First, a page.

Amendments to Thailand’s Trademark Act were published in the Royal Gazette on April 29, 2016. The amendments will become effective on July 28, 90 days after the publication date. Among the amendments is a new chapter on trademark registration which introduces a number of changes that set the stage for Thailand to accede to the Madrid Protocol in 2016.

The Department of Intellectual Property is currently preparing a draft Ministerial Regulation that will allow Thailand to become a member of the Madrid Protocol, and it is preparing a new team of Trademark Registrars with responsibilities to: (1) take charge of filing International Applications at WIPO; and (2) accept and handle examinations of international registrations designating Thailand from WIPO.

The significant amendments to Thailand’s Trademark Act are discussed below.

Sound marks. The definition of “mark” under Section 4 will include “sounds.” Sound marks will be registrable. (The protection of smell marks was considered in the proposed amendments but was not included due to conflicting opinions over their inclusion.)

Distinctive marks. The criteria that constitute distinctiveness for different types of marks are clearly stated in Section 7(2), which includes shapes or three-dimensional objects that are not the natural shapes of the applied goods, are not functionally necessary, and do not add value to the goods. In addition, sound marks must not be descriptive of the applied goods.

Marks that are considered as not sufficiently distinctive may be registrable if they are proved to be substantially sold, distributed, or advertised in Thailand.

Multiple-class applications. Multiple-class applications will be allowed.

Oppositions and responses to official actions. The allowed period for responses to official actions and appeal petitions against orders from Registrars, the publication period for oppositions, and the period to file counterstatements to oppositions will be reduced from 90 days to 60 days.

The allowed period for registration fee payment, however, will increase from 30 days to 60 days. Responses to official actions regarding the assignment of marks must be completed within 60 days—otherwise, the application for assignment will be deemed abandoned.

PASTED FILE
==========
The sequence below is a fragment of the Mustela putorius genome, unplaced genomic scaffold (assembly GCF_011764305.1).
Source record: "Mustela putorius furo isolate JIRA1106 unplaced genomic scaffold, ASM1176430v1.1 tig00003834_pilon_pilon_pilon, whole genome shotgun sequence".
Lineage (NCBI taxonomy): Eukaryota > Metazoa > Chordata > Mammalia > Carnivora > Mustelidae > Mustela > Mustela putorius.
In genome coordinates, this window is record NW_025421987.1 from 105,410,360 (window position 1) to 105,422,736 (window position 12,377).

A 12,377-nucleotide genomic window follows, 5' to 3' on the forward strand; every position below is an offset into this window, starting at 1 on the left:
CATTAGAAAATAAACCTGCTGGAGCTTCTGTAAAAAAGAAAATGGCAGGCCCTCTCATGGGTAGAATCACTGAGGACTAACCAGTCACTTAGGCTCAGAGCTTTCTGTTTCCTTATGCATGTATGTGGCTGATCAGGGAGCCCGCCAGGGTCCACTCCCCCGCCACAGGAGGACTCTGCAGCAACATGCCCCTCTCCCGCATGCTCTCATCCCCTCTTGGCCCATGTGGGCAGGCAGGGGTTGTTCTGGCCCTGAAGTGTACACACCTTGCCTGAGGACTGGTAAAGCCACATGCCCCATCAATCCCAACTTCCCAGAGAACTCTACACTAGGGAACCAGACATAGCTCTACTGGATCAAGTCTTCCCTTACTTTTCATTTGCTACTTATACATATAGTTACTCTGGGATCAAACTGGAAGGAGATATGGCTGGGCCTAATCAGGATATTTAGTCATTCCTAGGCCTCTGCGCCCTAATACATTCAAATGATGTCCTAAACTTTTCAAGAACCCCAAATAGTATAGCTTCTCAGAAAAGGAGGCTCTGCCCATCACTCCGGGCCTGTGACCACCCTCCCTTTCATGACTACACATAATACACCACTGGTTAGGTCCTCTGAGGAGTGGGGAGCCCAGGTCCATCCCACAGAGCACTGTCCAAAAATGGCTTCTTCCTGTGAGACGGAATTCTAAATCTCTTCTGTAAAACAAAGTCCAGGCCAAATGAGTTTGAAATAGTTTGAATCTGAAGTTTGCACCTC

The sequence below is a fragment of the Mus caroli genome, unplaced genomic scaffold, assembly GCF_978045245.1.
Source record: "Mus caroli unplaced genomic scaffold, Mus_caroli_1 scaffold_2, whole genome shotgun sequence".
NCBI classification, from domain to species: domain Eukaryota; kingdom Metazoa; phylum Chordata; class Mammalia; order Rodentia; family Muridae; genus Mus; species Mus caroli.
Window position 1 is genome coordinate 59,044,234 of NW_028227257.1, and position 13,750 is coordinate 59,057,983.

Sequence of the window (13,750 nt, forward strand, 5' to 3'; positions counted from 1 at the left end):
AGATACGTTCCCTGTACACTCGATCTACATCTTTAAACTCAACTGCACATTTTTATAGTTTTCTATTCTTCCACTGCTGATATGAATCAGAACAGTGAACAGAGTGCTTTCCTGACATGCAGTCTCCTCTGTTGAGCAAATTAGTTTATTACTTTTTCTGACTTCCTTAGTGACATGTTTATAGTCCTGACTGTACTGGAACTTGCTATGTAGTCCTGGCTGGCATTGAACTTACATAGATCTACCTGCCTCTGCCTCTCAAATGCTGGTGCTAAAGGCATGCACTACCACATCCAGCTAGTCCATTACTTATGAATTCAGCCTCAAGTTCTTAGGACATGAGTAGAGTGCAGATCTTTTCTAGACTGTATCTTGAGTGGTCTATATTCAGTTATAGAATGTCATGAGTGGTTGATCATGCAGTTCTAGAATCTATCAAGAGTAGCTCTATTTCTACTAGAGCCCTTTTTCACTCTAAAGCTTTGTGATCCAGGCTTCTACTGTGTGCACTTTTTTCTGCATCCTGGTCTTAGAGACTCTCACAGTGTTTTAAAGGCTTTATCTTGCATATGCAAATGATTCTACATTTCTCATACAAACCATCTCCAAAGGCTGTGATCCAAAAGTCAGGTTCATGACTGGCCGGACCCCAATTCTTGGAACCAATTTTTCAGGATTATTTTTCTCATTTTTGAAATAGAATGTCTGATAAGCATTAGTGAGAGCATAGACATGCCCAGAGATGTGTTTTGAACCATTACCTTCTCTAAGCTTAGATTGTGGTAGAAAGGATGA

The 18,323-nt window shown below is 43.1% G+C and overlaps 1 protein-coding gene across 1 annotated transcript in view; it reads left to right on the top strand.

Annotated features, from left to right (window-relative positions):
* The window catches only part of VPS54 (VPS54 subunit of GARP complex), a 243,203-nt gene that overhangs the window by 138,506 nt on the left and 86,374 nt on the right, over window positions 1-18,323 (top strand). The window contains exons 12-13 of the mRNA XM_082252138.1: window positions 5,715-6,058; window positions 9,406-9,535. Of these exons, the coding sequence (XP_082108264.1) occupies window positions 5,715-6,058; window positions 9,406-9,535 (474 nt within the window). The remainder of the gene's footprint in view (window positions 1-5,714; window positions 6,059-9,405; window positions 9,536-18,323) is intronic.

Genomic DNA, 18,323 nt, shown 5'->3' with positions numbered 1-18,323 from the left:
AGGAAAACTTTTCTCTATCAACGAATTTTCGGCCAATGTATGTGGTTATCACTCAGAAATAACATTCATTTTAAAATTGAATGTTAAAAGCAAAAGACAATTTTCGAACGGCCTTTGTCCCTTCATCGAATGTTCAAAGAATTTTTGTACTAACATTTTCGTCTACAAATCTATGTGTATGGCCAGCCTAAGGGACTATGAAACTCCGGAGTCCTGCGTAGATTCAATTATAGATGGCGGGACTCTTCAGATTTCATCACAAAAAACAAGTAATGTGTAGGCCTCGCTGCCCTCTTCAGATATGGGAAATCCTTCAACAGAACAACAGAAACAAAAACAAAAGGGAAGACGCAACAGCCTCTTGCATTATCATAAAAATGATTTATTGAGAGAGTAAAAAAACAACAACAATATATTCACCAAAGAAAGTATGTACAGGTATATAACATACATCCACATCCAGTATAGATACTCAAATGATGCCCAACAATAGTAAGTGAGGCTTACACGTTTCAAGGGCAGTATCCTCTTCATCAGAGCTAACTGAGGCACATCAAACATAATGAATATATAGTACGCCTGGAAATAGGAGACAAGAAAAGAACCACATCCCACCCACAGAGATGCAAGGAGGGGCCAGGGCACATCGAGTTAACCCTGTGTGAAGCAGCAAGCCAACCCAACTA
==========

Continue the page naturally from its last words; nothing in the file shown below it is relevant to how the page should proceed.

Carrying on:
Partial assignment. Partial assignment for some or all registered goods or services will be allowed.

Abolishment of requirement to register associated marks. The requirement to register associated marks will be abolished. All registrations of associated marks under the previous Trademark Act will be cancelled as if they were not registered as associated marks.

License agreements. A license agreement will not be terminated as a result of the transfer or inheritance of the right of the mark for which the license agreement is made unless there is a provision in the agreement to the contrary.

Expiry grace period. After the expiry date, there is a grace period of six months to renew the registration of a mark. A surcharge of 20 percent of the government renewal fee must be paid by the end of the grace period.

Government fees. The government fees for certain transactions have been revised. Government fees will not be calculated for every item of goods in filing a new application.

The new government fees for filing a new application, registration, and renewal are as follows:

Click here to view the Table

Refilling. The offense of refilling has been added to Section 109/1 of the amended Trademark Act. It stipulates that a person who reuses or refills packaging or containers bearing another’s registered trademarks to mislead the public into believing that the goods are of the trademark owner will be liable for imprisonment of up to four years and/or a fine of up to THB 400,000.

The amended Trademark Act introduces a new trademark filing system to prepare Thailand for its accession to the Madrid Protocol. The system allows trademark owners to file and protect their marks in multiple countries that belong to the Madrid Protocol by filing a single application. Not only does this save applicants time and costs, but it also harmonizes Thailand’s trademark protection procedures and system with international practices.